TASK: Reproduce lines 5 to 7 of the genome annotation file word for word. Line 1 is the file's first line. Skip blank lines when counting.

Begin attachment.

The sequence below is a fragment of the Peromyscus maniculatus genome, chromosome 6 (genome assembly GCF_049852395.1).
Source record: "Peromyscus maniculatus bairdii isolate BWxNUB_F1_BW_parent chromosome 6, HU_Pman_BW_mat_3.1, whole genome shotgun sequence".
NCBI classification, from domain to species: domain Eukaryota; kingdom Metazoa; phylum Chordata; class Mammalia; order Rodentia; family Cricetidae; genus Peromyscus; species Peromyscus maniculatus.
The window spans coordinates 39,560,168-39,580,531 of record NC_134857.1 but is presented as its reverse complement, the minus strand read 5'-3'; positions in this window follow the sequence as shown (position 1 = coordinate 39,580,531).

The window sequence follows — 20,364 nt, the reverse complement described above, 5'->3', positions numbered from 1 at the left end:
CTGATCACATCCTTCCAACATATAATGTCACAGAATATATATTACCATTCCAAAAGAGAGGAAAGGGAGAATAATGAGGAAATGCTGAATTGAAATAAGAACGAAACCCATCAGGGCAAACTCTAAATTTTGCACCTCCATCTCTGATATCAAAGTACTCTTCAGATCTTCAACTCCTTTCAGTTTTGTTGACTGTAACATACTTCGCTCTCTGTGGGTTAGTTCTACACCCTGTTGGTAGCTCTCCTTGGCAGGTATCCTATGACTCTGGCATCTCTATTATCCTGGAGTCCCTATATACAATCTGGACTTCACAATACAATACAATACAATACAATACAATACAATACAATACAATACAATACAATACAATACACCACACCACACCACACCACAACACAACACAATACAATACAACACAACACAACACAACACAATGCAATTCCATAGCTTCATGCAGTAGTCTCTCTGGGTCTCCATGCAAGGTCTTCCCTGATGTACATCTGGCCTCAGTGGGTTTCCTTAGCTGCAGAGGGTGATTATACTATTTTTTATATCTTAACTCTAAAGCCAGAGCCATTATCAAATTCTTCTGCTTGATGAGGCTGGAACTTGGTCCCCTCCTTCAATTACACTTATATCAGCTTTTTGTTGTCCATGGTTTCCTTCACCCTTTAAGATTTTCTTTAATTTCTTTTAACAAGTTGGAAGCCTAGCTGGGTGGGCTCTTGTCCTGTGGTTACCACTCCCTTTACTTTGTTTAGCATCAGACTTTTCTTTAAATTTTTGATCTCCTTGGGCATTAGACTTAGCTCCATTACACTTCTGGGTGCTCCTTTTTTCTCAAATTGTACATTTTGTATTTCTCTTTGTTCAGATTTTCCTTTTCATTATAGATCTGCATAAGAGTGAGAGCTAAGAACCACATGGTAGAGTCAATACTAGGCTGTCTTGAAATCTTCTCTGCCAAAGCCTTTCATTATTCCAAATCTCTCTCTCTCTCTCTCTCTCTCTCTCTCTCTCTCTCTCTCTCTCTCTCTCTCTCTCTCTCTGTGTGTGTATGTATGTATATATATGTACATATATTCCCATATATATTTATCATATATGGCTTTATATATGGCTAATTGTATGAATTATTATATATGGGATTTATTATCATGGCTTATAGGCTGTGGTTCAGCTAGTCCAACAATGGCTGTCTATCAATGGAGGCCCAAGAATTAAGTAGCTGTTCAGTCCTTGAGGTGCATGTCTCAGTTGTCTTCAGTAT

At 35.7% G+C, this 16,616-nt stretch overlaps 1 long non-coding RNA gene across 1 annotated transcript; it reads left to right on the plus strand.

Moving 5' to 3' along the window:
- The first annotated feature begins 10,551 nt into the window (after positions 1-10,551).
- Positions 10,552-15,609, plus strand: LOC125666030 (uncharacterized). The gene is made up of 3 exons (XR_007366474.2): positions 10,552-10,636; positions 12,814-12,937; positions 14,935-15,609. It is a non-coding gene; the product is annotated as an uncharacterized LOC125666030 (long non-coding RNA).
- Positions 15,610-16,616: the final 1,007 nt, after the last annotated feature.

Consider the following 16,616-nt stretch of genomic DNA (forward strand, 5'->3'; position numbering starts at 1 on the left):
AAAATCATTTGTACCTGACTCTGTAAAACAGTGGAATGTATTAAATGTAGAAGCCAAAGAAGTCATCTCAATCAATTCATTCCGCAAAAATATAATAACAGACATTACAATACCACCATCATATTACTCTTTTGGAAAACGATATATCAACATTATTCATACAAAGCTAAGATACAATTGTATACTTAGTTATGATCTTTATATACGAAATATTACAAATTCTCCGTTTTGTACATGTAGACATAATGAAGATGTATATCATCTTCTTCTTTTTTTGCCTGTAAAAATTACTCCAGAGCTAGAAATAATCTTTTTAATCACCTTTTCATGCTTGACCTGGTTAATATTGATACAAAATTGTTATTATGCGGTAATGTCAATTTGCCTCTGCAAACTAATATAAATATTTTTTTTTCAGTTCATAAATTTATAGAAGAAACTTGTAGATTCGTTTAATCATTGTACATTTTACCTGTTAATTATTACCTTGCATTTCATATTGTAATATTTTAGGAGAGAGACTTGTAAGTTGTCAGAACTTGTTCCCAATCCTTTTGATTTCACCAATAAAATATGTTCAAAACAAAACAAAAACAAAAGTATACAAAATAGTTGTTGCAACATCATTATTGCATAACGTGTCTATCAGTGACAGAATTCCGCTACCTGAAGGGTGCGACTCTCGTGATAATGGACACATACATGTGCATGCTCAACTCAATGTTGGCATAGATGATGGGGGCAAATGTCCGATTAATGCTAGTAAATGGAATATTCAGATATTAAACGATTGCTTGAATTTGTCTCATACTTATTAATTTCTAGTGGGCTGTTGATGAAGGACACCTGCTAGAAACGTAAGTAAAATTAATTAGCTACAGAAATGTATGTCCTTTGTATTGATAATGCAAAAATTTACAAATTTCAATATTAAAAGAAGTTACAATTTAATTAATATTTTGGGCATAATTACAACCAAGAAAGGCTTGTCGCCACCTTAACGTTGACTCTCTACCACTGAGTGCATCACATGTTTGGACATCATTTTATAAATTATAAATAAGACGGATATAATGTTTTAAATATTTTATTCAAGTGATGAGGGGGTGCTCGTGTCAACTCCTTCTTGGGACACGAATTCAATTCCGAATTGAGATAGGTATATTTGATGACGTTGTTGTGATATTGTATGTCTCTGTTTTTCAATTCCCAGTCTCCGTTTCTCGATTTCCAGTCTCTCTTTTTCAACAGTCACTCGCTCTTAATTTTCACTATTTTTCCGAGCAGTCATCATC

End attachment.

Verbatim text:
The window sequence follows — 20,364 nt, the reverse complement described above, 5'->3', positions numbered from 1 at the left end:
CTGATCACATCCTTCCAACATATAATGTCACAGAATATATATTACCATTCCAAAAGAGAGGAAAGGGAGAATAATGAGGAAATGCTGAATTGAAATAAGAACGAAACCCATCAGGGCAAACTCTAAATTTTGCACCTCCATCTCTGATATCAAAGTACTCTTCAGATCTTCAACTCCTTTCAGTTTTGTTGACTGTAACATACTTCGCTCTCTGTGGGTTAGTTCTACACCCTGTTGGTAGCTCTCCTTGGCAGGTATCCTATGACTCTGGCATCTCTATTATCCTGGAGTCCCTATATACAATCTGGACTTCACAATACAATACAATACAATACAATACAATACAATACAATACAATACAATACAATACAATACACCACACCACACCACACCACAACACAACACAATACAATACAACACAACACAACACAACACAATGCAATTCCATAGCTTCATGCAGTAGTCTCTCTGGGTCTCCATGCAAGGTCTTCCCTGATGTACATCTGGCCTCAGTGGGTTTCCTTAGCTGCAGAGGGTGATTATACTATTTTTTATATCTTAACTCTAAAGCCAGAGCCATTATCAAATTCTTCTGCTTGATGAGGCTGGAACTTGGTCCCCTCCTTCAATTACACTTATATCAGCTTTTTGTTGTCCATGGTTTCCTTCACCCTTTAAGATTTTCTTTAATTTCTTTTAACAAGTTGGAAGCCTAGCTGGGTGGGCTCTTGTCCTGTGGTTACCACTCCCTTTACTTTGTTTAGCATCAGACTTTTCTTTAAATTTTTGATCTCCTTGGGCATTAGACTTAGCTCCATTACACTTCTGGGTGCTCCTTTTTTCTCAAATTGTACATTTTGTATTTCTCTTTGTTCAGATTTTCCTTTTCATTATAGATCTGCATAAGAGTGAGAGCTAAGAACCACATGGTAGAGTCAATACTAGGCTGTCTTGAAATCTTCTCTGCCAAAGCCTTTCATTATTCCAAATCTCTCTCTCTCTCTCTCTCTCTCTCTCTCTCTCTCTCTCTCTCTCTCTCTCTCTCTCTCTCTGTGTGTGTATGTATGTATATATATGTACATATATTCCCATATATATTTATCATATATGGCTTTATATATGGCTAATTGTATGAATTATTATATATGGGATTTATTATCATGGCTTATAGGCTGTGGTTCAGCTAGTCCAACAATGGCTGTCTATCAATGGAGGCCCAAGAATTAAGTAGCTGTTCAGTCCTTGAGGTGCATGTCTCAGTTGTCTTCAGTAT

At 35.7% G+C, this 16,616-nt stretch overlaps 1 long non-coding RNA gene across 1 annotated transcript; it reads left to right on the plus strand.